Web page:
Minutes from March 18 Meeting

Summary of Meeting in Kyoto Saturday March 9: Maury Goodman and Steve Geer
There was a meeting on March 9 in Kyoto to discuss the forming of the JHF to SuperK collaboration. There were about 30 people at the meeting: 6 from Japan, 10 from Europe, 15 from the US (including Steve Geer, Maury Goodman, and Kevin McFarland, "regulars" from this study group) , 2 from Canada, 2 from Korea. There was no one there from China or Germany, although some interest from those countries has been expressed.

Right now the neutrino program is not part of "Phase I" of the Japanese Hadron Facility, but is in Phase II. They would like the neutrino program to be redefined as part of phase I, but to do that they need a more substantial list of collaborators and some sort of idea of the funding profile. The group is hoping for external funds to cover roughly 1/3 of the total cost of the neutrino program, while they would get support from Japan for the other 2/3. The collaboration is expected to be twice the size of SuperK, or very roughly 120 people. At the meeting there was more interest expressed in the European group in the near water cerenkov detector, and the US group expressed more interest in the near fine-grained detector.

Steve Geer mentioned that they are looking for a lot of help with the beamline: all aspects, from the proton beam optics which include superconducting dipoles and quads, to fast extraction, to the target and the horns.

The way we should be thinking about our studies now is "How does this experiment contribute, given the presence of the JHF experiment and sensitivity?"

Steve Geer and Kevin McFarland had a meeting with Mike Witherell to discuss what they learned at the JHF meeting, and to that end Mike said that the earliest we could conceivably get any base funds would be in FY2005. But to get any funds at all we need to reach a consensus in the community on what measurements are important, where they should be done, and we need a roadmap on how to get there from here. We should NOT be in the game of just trying to figure out what looks like the best thing to do in a vacuum, we should figure out what makes the most sense given the JHF experiment...how best can we contribute there, and is there something we can propose to do that would be a good "next step", say, after JHF to SuperK? (Or concurrent).

Scott Menary said that another thing mentioned at the Kyoto meeting was a "deadline" of May 9--they don't want financial commitments by then, but they do want letters of intent to join the collaboration. They also don't need a list of people per institution, but maybe a list of institutions, and a PI for each institution.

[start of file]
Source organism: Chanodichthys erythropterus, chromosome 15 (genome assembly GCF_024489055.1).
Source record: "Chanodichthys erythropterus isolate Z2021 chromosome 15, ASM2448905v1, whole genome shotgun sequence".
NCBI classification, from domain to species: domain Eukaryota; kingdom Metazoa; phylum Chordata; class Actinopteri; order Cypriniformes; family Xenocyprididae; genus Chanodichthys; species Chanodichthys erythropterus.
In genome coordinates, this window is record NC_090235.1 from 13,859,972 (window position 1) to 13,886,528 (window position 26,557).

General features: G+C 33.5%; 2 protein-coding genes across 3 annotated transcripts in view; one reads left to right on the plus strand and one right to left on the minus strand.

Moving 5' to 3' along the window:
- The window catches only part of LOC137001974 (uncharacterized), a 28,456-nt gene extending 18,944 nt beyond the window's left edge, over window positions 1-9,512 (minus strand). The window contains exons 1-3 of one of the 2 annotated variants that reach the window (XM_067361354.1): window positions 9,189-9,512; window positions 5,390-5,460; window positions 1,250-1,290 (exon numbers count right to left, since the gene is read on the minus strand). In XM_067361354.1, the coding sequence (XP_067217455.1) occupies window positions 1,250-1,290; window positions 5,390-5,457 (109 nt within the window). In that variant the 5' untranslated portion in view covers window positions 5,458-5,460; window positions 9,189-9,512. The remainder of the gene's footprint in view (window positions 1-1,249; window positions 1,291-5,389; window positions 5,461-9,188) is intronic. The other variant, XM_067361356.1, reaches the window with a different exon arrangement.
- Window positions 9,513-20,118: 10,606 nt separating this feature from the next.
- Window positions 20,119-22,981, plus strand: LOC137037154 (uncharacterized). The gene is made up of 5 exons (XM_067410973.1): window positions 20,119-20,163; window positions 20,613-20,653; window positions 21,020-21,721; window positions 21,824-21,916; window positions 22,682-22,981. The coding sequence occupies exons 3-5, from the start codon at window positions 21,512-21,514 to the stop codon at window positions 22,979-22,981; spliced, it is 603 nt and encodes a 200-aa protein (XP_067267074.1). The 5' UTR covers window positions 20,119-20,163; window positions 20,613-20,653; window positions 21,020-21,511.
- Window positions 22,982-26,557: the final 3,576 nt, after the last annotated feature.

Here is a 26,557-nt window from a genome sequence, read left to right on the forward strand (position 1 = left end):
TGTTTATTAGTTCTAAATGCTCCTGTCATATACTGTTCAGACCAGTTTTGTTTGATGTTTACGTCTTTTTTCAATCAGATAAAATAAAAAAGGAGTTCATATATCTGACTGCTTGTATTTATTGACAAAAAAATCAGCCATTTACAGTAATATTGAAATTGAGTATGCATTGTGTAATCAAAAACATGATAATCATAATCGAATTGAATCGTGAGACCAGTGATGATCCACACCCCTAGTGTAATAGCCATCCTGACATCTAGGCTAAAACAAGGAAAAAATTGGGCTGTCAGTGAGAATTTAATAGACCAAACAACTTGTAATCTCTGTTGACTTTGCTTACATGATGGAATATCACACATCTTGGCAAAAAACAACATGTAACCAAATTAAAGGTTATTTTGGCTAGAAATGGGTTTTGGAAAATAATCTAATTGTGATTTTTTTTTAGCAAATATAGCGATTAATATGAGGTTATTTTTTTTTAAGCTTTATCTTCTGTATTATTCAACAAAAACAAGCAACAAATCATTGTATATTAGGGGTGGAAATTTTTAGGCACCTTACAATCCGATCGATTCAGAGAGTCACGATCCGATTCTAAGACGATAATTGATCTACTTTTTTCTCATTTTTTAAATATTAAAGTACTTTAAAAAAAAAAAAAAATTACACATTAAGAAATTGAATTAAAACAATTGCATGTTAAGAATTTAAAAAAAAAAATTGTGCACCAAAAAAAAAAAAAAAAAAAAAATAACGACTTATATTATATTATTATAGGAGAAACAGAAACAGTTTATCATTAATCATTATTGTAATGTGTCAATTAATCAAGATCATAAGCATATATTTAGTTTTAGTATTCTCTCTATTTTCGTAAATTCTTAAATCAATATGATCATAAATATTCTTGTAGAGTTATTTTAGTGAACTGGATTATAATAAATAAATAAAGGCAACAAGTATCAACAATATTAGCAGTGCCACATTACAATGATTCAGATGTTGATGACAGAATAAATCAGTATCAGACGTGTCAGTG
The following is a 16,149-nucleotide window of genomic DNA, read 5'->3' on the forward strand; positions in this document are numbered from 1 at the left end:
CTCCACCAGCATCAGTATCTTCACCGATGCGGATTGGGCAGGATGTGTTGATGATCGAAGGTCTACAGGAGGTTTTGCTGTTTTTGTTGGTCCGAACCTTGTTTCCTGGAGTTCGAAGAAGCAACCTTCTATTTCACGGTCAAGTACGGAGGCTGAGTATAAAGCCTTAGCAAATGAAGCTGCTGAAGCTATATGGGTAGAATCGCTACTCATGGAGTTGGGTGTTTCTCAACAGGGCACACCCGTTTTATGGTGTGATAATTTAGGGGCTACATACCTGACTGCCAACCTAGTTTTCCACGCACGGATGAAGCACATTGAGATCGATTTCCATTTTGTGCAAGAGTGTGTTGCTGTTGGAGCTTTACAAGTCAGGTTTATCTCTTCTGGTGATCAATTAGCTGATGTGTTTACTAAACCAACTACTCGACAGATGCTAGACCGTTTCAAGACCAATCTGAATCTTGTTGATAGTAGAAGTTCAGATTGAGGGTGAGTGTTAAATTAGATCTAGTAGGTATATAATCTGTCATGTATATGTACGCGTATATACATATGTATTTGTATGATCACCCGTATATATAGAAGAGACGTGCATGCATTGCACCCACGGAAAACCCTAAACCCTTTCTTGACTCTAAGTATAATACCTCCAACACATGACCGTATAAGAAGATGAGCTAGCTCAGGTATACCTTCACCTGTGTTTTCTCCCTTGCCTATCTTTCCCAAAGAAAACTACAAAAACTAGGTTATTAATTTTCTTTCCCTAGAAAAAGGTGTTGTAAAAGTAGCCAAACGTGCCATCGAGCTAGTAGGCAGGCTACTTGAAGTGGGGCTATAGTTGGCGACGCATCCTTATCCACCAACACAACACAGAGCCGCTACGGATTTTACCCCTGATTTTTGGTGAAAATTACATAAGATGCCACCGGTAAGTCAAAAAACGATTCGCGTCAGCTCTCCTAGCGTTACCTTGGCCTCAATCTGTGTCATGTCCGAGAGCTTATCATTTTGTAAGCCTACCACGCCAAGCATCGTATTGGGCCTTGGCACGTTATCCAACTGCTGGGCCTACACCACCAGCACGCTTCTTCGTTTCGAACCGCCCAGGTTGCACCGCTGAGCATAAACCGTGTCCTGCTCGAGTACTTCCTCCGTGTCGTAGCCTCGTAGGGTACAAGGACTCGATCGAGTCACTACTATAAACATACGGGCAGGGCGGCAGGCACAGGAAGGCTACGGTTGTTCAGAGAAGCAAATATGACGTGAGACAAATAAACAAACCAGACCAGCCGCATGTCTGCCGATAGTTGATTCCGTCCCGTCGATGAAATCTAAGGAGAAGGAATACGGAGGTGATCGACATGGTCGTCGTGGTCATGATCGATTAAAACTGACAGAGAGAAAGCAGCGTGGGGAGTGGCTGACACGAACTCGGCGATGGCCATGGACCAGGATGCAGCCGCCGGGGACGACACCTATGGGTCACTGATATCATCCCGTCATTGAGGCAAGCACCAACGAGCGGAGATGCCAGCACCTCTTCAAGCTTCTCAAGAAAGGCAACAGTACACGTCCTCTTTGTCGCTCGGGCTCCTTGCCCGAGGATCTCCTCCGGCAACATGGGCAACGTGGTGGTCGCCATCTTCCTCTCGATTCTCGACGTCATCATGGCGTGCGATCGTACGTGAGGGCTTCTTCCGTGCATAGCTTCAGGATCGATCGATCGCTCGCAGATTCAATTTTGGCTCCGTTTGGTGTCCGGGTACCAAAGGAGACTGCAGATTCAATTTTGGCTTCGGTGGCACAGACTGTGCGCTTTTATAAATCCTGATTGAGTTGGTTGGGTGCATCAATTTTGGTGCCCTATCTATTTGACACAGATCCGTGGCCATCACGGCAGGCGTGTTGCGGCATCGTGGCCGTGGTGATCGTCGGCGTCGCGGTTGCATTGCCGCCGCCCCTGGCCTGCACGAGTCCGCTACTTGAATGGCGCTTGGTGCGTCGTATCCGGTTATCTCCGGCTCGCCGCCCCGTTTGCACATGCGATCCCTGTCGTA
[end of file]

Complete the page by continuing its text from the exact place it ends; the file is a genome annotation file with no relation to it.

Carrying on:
Slides from Peter Shanahan http://home.fnal.gov/~shanahan/studies/mtg_031802.ps
Peter Shanahan gave a talk as a follow-up discussion from last week's presentation by Fritz--because PBEAM doesn't include secondary interactions of the produced pions, and because the hadron production model was tuned for higher energy incoming protons, the neutrino flux at 2GeV as a function of incoming proton momentum does NOT agree with the geant simulation which of course does have reinteractions. So while the neutrino flux at 120GeV proton beam agrees fairly well between pbeam and geant, it doesn't agree as well for 40GeV proton beam. Peter agreed to come with a scale factor between pbeam and geant to "fix" pbeam for htese studies, so that we can get more accurate yet quick estimates of the fluxes as a function of proton energy.
Slides from Fritz DeJongh http://home.fnal.gov/~fritzd/files/wg1.ps
Fritz DeJongh gave a talk on the paper he released a few weeks ago, on his ideas about shooting a conventional beam from fermilab to SuperK (and eventually HyperK). The idea is to sit on the matter resonance, so with a beam of roughly 7 or 8 GeV, you can get factors of 10 or 20 enhancement in either neutrino OR antineutrino running (but of course not both...). With such a big signal enhancement the backgrounds aren't so terrible, and even with a 2.5% assumed background one can do interesting things--certainly one can determine the mass hierarchy, but also by really measuring well theta_13 at a long distance you can get better combined sensitivity to maximal cp violation.
Deborah Harris
Last modified: Mon Mar 18 16:40:52 CST 2002